Audience versions of this page: FamilyOn March 20, 1991, the nation of Sweden celebrated “All Storytellers Day.” Today, the day has been adopted around the globe as World Storytelling Day. From South Africa to Singapore, Canada to Croatia, thousands of people celebrate the art of oral storytelling. Each year has a different theme—in 2015, it was “Wishes.” In 2016, it was "Strong Women." In 2017, it's "Transformation."Storytellers have an important place in many cultures. In many West African regions, a griot is a storyteller who is also a community historian and politician. The griot tradition continues to thrive in places throughout Mali, Senegal, and Gambia. Troubadours were traveling storytellers who served courts in medieval Europe. Troubadours not only told stories and histories, but relayed information about neighboring communities, medical practices, and political debate. Storytelling saves the life of Scheherazade, the hero-queen of One Thousand and One Nights, a collection of Arabian, Persian, and Indian folktales sometimes called “1,001 Arabian Nights.”Storytelling is one of the oldest forms of communication, vital to preserving the culture and traditions of communities as diverse as Aboriginal Australians and ancient Greeks. Storytelling often includes music, dance, and chanting. Storytellers often re-tell familiar stories, but adapt them for a specific audience—making them funnier or shorter for a younger audience, or more complex for older listeners. It is a way to convey history, culture, language, spirituality, and identity.Vyasa, the storyteller of the Indian epic poem Mahabharata, says “If you listen [to a story] carefully, at the end you’ll be someone else.”
Term Part of Speech Definition Encyclopedic Entry Aboriginal Australian Noun
people and culture native to Australia and its surrounding islands. Also called Aborigine.
to adjust to new surroundings or a new situation.
to take over or nurture an idea or responsibility as if it were one's own.
to observe or mark an important event with public and private ceremonies or festivities.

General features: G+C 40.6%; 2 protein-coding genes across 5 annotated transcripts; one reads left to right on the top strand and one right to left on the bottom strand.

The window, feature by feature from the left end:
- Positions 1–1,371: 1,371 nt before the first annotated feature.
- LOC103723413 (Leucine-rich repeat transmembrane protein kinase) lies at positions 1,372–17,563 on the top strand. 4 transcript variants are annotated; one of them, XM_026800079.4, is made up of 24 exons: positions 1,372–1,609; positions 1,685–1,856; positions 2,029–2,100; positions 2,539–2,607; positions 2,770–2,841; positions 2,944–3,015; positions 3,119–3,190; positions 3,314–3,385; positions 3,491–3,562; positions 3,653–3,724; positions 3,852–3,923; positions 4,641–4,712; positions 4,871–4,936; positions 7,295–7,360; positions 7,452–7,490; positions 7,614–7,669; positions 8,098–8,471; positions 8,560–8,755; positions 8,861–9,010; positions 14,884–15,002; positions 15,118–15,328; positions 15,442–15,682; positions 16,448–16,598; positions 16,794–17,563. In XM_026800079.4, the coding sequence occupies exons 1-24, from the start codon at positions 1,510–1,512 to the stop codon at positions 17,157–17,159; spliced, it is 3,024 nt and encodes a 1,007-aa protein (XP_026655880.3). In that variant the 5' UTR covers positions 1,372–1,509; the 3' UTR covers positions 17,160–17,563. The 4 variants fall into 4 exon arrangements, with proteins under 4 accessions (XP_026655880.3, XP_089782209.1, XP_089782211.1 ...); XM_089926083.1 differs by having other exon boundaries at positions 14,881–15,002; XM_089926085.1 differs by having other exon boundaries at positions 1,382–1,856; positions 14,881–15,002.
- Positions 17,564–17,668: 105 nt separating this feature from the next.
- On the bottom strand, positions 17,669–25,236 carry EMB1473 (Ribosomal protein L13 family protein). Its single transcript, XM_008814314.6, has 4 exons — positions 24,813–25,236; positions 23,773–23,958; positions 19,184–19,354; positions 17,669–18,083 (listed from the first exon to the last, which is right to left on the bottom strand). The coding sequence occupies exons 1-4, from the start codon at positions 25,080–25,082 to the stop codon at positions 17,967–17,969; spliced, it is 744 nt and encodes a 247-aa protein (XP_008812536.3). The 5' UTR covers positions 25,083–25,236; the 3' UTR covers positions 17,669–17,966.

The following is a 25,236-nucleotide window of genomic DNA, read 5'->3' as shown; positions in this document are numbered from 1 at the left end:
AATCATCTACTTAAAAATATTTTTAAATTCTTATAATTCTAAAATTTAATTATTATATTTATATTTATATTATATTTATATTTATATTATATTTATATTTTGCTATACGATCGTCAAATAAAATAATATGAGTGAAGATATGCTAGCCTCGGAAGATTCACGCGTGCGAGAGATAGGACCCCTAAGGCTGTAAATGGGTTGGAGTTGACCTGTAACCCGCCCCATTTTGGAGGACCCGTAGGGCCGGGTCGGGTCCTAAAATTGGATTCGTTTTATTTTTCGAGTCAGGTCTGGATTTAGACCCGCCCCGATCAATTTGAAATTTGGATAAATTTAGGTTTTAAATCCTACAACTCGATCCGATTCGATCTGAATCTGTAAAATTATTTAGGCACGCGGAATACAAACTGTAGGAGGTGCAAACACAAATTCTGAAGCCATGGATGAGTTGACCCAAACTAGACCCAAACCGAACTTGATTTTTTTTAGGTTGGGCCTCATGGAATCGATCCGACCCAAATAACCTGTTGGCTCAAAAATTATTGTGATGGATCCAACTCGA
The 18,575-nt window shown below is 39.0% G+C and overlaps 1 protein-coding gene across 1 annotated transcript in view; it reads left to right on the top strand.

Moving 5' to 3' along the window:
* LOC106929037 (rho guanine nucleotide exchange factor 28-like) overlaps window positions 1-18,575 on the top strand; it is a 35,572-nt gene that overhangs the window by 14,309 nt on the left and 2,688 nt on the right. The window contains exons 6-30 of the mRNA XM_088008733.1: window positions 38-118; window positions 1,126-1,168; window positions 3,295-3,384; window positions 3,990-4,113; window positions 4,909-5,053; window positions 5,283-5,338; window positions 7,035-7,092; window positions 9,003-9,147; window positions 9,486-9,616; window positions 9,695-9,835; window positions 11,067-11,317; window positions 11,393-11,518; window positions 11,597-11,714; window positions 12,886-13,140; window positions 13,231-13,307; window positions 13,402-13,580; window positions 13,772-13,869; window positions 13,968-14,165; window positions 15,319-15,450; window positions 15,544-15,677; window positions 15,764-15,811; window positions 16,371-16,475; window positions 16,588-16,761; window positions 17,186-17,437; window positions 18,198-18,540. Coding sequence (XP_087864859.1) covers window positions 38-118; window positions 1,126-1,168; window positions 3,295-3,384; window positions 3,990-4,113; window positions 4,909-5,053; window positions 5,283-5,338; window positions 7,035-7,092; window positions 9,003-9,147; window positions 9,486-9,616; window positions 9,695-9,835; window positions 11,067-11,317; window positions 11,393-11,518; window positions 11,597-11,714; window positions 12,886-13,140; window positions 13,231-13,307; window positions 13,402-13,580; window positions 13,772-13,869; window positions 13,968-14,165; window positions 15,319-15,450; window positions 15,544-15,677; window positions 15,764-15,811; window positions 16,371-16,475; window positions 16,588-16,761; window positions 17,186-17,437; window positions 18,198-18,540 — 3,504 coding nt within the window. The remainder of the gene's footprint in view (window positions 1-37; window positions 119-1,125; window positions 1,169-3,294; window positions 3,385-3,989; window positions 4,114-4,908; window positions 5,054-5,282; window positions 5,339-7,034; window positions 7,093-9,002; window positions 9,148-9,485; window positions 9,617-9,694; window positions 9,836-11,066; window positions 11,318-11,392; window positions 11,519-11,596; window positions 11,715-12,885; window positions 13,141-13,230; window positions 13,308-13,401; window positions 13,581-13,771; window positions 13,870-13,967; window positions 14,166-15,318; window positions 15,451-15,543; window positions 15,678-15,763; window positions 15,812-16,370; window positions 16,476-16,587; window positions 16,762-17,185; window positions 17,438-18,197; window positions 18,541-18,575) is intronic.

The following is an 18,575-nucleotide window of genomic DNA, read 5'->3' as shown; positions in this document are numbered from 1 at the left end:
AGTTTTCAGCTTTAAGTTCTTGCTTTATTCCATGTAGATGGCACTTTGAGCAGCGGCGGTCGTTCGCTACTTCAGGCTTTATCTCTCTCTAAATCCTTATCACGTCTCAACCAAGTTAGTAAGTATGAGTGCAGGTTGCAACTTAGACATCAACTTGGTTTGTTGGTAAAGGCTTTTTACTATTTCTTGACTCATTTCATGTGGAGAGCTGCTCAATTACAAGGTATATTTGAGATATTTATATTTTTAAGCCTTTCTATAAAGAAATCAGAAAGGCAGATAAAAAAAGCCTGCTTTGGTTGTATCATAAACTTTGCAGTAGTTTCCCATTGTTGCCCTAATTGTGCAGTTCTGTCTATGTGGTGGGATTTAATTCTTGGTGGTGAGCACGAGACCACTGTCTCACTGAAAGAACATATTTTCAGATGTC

chant noun, verb
short, simple melody that is repeated as it is sung.
sharing of information and ideas.
group of organisms or a social group interacting in a specific region under similar environmental conditions.
to communicate or make known.
learned behavior of people, including their languages, belief systems, social structures, institutions, and material goods.
to argue or disagree in a formal setting.
varied or having many different types.
legend or story passed down among people of a specific culture or region.
storyteller and oral historian common to cultures of West Africa.
person who studies events and ideas of the past.
how a person defines themselves, or how others define them.
having to do with the study of medicine or healing.
having to do with the Middle Ages (500-1400) in Europe.
political unit made of people who share a common territory.
Encyclopedic Entry: nation oral Adjective
having to do with the mouth or spoken words.
person who serves as a representative of the citizens of a geographic area to the local, state, or national government.
to transmit or spread information.
person who is owned by another person or group of people.
exact or precise.
belief in supernatural powers.
to develop and be successful.
beliefs, customs, and cultural characteristics handed down from one generation to the next.
traveling poet or storyteller popular in southern Europe in the Middle Ages.
necessary or very important.